October is Domestic Violence Awareness Month

Purple Ribbon next to the words, "October is Domestic Violence Awareness Month," over a white background.

Each year, advocates, survivors and supporters recognize October as Domestic Violence Awareness Month (DVAM). This year, the National Network to End Domestic Violence (NNEDV) continues their DVAM campaign theme, #Every1KnowsSome1, to highlight how common domestic violence is and that it can include more than physical violence. Throughout October, NNEDV will be sharing content on their social media channels to help raise awareness and educate the public on the complex dynamics of domestic violence.

Watch for announcements from HU's Interpersonal Violence Prevention Program (IVPP) and the Title IX Office about Domestic Violence Awareness Month events and activities designed to educate and raise awareness, promote prevention, and support survivors and others impacted by this issue. Follow IVPP on Instagram and Youtube for updates.

It’s important to remember that anyone, regardless of sexual orientation, gender identity, race, or socio-economic status, can experience domestic violence. According to NNEDV, one in four women and one in seven men will experience domestic violence in their lifetimes. In addition, a 2016 report from the National Center for Transgender Equality found that more than half (54%) of transgender individuals surveyed had experienced intimate partner violence.


As a reminder, Howard University’s Policy Prohibiting Sex and Gender-Based Discrimination, Sexual Misconduct and Retaliation (aka, the Title IX Policy) defines Dating and Domestic Violence as a pattern of controlling behaviors used by one partner (or former partner) in a relationship to control the other partner. These behaviors can include physical abuse, sexual abuse, psychological or emotional abuse (e.g., verbal abuse, threats, controlling someone’s actions, isolating someone from friends and family), and/or economic abuse (e.g., taking a partner’s money, or disrupting a person’s ability to work or study).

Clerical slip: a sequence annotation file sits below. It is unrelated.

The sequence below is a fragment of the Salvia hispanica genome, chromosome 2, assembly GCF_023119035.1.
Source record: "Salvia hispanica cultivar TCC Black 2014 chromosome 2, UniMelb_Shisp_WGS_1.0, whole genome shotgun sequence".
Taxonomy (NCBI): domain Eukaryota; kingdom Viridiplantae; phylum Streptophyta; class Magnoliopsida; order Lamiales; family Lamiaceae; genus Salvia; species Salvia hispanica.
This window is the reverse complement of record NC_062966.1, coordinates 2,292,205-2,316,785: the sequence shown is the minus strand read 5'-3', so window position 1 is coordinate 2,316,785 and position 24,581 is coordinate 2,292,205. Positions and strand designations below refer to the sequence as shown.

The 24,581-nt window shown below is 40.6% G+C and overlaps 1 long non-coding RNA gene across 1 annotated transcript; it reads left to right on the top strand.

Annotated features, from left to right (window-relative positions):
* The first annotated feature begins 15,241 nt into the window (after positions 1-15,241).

Concerns about dating or domestic violence involving members of the University community can be reported to the Title IX Office, the Department of Public Safety (DPS), and/or local law enforcement. If you believe that you or someone else is in immediate danger, you should call 911 if it is safe to do so. You may also seek confidential support services - such as advocacy, counseling, or medical attention - from the Interpersonal Violence Prevention Program (IVPP) or any of the other confidential on- or off-campus resources listed here. Free and confidential help is also available 24/7 via the National Domestic Violence Hotline at TheHotline.org or 1-800-799-SAFE (7233).


All members of the Howard University community can play a role in helping to prevent dating and domestic violence, and all forms of sex and gender-based discrimination, harassment, and violence. In addition to responding to reports and providing support to members of our community who experience dating and domestic violence, the University offers resources to educate and empower students, faculty, and staff to help prevent dating and domestic violence:

  • The Interpersonal Violence Prevention Program (IVPP) provides prevention training programs that educate and empower students to create healthy relationships and recognize the warning signs of unhealthy or potentially abusive relationships, in addition to providing advocacy and support services.
  • Required Online Title IX & Prevention Training for All Students - All Howard University undergraduate, graduate, and professional students are required to complete online Sexual Assault Prevention training that includes information on dating and domestic violence, creating healthy relationships, recognizing unhealthy or abusive relationships, bystander intervention, supporting survivors, and accessing the available resources on and off campus for prevention and response.
  • Required Online Harassment & Discrimination Prevention Training for All Faculty and Staff - All Howard University faculty and staff are required to complete online training in preventing harassment and discrimination, which includes information on recognizing and preventing dating and domestic violence, accessing reporting and support resources, supporting students and responding to reports, fulfilling their related Title IX reporting requirements, and bystander intervention.
  • Counseling - If you need counseling related to dating or domestic violence (or any other concerns), contact the University Counseling Service (for students) or the Employee Assistance Program (EAP) (for faculty and staff). For spiritual guidance, you can contact the Office of the Chaplains.


Title IX